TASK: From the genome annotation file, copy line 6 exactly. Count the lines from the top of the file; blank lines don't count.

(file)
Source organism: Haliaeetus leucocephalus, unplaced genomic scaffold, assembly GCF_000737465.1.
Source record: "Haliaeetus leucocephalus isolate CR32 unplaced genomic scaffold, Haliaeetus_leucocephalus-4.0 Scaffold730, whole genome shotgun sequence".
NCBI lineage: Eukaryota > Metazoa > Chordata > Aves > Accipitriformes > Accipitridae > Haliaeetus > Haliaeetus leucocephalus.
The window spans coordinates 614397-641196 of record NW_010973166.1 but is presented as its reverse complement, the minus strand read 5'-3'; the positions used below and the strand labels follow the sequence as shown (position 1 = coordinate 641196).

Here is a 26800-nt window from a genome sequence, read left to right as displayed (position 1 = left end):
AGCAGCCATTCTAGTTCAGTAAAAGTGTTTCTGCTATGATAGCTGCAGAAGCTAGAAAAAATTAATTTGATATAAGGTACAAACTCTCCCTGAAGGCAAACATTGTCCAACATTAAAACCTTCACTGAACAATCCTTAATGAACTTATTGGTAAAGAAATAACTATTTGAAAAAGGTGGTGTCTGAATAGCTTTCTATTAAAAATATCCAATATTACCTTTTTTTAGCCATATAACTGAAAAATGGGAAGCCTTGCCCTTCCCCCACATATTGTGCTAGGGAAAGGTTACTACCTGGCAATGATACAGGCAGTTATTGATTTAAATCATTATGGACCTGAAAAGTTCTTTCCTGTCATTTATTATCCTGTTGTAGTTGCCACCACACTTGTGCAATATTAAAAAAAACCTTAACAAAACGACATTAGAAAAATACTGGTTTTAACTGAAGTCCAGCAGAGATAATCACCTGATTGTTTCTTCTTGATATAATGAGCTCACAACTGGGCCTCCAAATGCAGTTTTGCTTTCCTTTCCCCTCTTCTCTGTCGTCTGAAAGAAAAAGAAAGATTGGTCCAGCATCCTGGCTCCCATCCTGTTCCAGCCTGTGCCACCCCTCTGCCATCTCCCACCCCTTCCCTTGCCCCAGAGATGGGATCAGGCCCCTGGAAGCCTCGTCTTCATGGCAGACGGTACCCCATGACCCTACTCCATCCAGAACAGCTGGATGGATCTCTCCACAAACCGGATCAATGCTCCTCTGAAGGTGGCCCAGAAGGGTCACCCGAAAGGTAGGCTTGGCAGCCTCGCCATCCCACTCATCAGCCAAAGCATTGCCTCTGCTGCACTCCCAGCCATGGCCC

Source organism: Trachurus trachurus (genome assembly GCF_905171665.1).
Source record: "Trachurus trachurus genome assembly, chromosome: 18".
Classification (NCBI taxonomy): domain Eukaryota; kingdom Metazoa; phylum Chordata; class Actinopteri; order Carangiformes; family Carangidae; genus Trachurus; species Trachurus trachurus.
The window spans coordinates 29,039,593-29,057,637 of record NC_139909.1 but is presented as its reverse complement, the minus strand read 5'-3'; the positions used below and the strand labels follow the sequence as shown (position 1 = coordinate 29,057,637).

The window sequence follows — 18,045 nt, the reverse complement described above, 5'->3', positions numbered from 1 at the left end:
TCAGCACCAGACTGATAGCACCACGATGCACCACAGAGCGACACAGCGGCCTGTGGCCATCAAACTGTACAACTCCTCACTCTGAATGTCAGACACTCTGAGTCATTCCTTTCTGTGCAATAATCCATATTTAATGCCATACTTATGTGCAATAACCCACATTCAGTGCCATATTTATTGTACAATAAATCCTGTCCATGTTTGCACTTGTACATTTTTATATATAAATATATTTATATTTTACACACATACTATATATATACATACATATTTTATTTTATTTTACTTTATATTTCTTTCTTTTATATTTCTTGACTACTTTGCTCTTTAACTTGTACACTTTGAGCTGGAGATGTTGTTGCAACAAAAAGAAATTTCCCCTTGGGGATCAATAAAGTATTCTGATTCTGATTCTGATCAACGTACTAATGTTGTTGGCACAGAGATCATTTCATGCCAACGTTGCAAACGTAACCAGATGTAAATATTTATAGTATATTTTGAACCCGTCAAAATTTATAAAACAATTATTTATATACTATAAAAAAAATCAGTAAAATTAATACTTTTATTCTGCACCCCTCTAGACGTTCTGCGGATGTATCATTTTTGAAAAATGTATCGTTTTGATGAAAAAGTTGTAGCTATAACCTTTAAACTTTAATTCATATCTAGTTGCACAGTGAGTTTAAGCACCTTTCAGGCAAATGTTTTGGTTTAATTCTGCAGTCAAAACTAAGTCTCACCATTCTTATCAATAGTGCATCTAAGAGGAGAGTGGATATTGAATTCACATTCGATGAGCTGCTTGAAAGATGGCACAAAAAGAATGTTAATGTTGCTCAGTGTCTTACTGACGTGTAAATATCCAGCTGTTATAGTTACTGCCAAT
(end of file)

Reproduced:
AGCAGCCATTCTAGTTCAGTAAAAGTGTTTCTGCTATGATAGCTGCAGAAGCTAGAAAAAATTAATTTGATATAAGGTACAAACTCTCCCTGAAGGCAAACATTGTCCAACATTAAAACCTTCACTGAACAATCCTTAATGAACTTATTGGTAAAGAAATAACTATTTGAAAAAGGTGGTGTCTGAATAGCTTTCTATTAAAAATATCCAATATTACCTTTTTTTAGCCATATAACTGAAAAATGGGAAGCCTTGCCCTTCCCCCACATATTGTGCTAGGGAAAGGTTACTACCTGGCAATGATACAGGCAGTTATTGATTTAAATCATTATGGACCTGAAAAGTTCTTTCCTGTCATTTATTATCCTGTTGTAGTTGCCACCACACTTGTGCAATATTAAAAAAAACCTTAACAAAACGACATTAGAAAAATACTGGTTTTAACTGAAGTCCAGCAGAGATAATCACCTGATTGTTTCTTCTTGATATAATGAGCTCACAACTGGGCCTCCAAATGCAGTTTTGCTTTCCTTTCCCCTCTTCTCTGTCGTCTGAAAGAAAAAGAAAGATTGGTCCAGCATCCTGGCTCCCATCCTGTTCCAGCCTGTGCCACCCCTCTGCCATCTCCCACCCCTTCCCTTGCCCCAGAGATGGGATCAGGCCCCTGGAAGCCTCGTCTTCATGGCAGACGGTACCCCATGACCCTACTCCATCCAGAACAGCTGGATGGATCTCTCCACAAACCGGATCAATGCTCCTCTGAAGGTGGCCCAGAAGGGTCACCCGAAAGGTAGGCTTGGCAGCCTCGCCATCCCACTCATCAGCCAAAGCATTGCCTCTGCTGCACTCCCAGCCATGGCCC